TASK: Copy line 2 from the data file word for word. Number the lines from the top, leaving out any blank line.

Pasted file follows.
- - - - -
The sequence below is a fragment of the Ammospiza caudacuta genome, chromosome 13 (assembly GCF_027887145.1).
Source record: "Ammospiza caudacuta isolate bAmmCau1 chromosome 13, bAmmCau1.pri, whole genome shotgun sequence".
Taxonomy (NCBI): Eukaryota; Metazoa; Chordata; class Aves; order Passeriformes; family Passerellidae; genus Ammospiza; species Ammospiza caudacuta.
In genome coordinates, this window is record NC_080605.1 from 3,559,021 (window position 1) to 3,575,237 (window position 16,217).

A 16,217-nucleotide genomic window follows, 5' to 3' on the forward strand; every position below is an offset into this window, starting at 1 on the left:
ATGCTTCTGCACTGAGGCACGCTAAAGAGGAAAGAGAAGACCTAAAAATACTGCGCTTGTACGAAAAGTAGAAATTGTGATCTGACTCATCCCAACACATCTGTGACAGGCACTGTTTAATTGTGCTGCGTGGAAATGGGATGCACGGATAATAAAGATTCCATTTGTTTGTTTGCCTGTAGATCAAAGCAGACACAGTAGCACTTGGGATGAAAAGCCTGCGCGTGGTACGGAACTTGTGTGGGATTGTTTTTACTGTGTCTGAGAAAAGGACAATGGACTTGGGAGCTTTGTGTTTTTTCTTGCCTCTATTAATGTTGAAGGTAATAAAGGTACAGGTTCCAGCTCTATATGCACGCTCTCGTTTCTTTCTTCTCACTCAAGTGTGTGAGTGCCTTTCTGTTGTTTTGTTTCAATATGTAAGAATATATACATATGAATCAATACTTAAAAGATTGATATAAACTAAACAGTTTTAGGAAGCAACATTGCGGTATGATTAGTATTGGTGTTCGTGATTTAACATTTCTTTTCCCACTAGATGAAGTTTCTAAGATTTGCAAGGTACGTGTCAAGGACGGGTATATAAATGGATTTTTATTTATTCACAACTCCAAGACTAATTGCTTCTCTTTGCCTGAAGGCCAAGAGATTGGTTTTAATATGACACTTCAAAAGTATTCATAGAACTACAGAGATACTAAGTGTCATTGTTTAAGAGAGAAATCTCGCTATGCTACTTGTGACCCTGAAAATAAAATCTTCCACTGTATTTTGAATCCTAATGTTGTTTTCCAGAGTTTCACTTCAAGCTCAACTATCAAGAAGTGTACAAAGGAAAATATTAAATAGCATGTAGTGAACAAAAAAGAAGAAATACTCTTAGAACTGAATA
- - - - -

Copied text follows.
Source record: "Ammospiza caudacuta isolate bAmmCau1 chromosome 13, bAmmCau1.pri, whole genome shotgun sequence".